The court held further that there would be no harm if the regime applicable under the regulations is permitted to continue to exist for at least two years, to enable the MEC and other relevant authorities to promulgate regulations that achieve the legitimate aims of “phasing in” the licensing of shebeens under the Act.
At the heart of the court’s reasoning is the vagueness of the regulations insofar as compliance with the Act is concerned. The court held that “to avoid conflict with the stated purpose of the Act, there has to be a process of notification and participation of interested persons during the process of conversion so that the appropriate conditions can be imposed where necessary”.
The judge further held that the decision to publish the regulations and conversion of permits to licences without public notice and public participation was unreasonable. The court held that no reasonable decision-maker could have decided to promulgate the rules that run counter to the very purpose of their promulgation. The court further held that the board cannot invoke section 28(1)(c) to justify conversion of shebeen permits to shebeen licences, in that by not providing for public notification and public participation, the MEC has created a new category of licence for shebeens, the one that could not fall under section 28(1)(c), as such licences, in the court’s view, also require public notification and public participation.
The court concluded that the regulations are in direct conflict with the stated purpose of the Act and are accordingly invalid.
The real question in the Yeoville case was indeed to what extent should the MEC have complied with the Act. The court had essentially found the MEC to have fallen short of the Act in relation to the extent which the promulgations had complied with the Act.
We now know that the regulations had fallen short of making a provision of notice of application for a licence as contemplated by section 24, as well as provision for objections as contemplated by section 25 of the Gauteng Liquor Act. Furthermore, regulation 7(1) provides that the board must, when considering the application, take into cognisance “whether the premises are suitable for the purpose for which they will be used as per the inspectorate report.”
Again, the regulation lacks clarity on the meaning of suitability of the premises.
Regulation 12 lists the general categories of conditions of the Gauteng Liquor Act that apply to shebeen licences, without mentioning which specific sections apply. If we take suitability of premises to mean description of the nature of premises, as provided by section 41 of the Gauteng Liquor Act, then almost all applications stand to have been rejected by the Gauteng Liquor Board.
This will be mainly because of the threshold of the requirements of section 41(5). This section requires that “premises shall at all times comply with all laws, metropolitan or district council by-laws and regulations…” as the court has acknowledged the fact that most shebeens are operated in residential areas, almost all town planning schemes preclude the sale of liquor in residential areas.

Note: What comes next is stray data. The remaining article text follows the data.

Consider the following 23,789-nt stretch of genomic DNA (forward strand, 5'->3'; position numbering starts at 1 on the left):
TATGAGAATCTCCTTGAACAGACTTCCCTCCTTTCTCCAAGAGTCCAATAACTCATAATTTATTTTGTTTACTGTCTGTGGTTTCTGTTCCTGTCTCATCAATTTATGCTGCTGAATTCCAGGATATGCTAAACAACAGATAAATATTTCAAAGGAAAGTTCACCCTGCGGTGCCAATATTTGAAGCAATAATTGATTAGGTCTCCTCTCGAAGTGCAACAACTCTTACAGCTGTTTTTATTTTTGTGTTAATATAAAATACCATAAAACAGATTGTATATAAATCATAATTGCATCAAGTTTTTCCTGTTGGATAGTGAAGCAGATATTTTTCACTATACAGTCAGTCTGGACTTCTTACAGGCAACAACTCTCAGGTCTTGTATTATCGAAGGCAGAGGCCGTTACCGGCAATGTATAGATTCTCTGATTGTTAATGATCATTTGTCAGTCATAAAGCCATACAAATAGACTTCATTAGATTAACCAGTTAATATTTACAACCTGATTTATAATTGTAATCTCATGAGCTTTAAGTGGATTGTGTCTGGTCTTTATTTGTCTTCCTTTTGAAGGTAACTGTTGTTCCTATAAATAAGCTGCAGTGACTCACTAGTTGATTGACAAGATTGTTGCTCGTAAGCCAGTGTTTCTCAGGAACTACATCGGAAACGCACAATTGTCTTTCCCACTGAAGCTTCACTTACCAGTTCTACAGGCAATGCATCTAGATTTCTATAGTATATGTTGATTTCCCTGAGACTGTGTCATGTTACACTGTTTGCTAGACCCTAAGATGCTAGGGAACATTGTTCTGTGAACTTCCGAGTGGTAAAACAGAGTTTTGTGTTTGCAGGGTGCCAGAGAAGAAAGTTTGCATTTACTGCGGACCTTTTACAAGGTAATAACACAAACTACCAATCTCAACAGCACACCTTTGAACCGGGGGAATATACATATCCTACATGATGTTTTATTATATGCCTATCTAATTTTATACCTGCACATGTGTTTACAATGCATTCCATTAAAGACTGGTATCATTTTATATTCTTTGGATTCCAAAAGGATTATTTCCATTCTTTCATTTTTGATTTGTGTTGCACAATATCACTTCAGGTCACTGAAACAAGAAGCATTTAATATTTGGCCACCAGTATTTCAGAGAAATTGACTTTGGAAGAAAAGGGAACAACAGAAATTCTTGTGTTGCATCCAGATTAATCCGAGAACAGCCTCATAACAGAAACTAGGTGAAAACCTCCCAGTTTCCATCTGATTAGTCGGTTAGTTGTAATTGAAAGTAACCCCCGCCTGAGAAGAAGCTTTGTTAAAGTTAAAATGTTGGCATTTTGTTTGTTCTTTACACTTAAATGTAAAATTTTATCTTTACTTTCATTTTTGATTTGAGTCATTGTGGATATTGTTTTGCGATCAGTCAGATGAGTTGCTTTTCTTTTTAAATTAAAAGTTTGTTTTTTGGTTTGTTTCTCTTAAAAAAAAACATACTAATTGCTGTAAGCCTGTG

Section 23(4) of the Gauteng Liquor Act further compounds the problem of substantively complying with the requirement of the Gauteng Liquor Act by shebeens. The section requires that “applications for taverns, pool club, pub, and liquor store and night club liquor licences shall also be accompanied by unequivocal approval by the relevant department of the relevant metropolitan or district council, in addition to any zoning or planning or environmental laws requirements”. Again, a large number of shebeens operate in premises that are not zoned for the nature of the business of selling liquor.
Even on the generous and broad interpretation of these two requirements, it seems impossible for shebeen owners to pass this requirement because of their location. The only way out of these requirements for shebeen owners is through applying for special consent use to the relevant municipalities, of which applications are not only cumbersome and expensive, but also technical, which necessitates further assistance and in many cases, requires more money.
The court has held that it is not clear to what extent the shebeen licence holders are required to comply with the Gauteng Liquor Act. The Gauteng Liquor Board is tasked with a very delicate balancing act: on the one hand, to enable as many shebeen permit holders to be brought within the regime of all kinds of licences as contemplated by the Gauteng Liquor Act, and on the other, to comply substantively with the requirements of the Act so that whatever measure the MEC takes will not be found by the court to be invalid and unlawful.
This balancing act by the MEC through the Gauteng Liquor Board, in the phasing in of shebeens into the Gauteng Liquor Act, will require the collaboration of all stakeholders, including liquor traders’ associations; relevant municipal departments dealing with town planning and spatial planning; law enforcement, such as the South African Police; metropolitan police; liquor inspectors; interested members of society; advocacy groups dealing with alcohol abuse; and all other interested parties affected by the trade of liquor in Gauteng.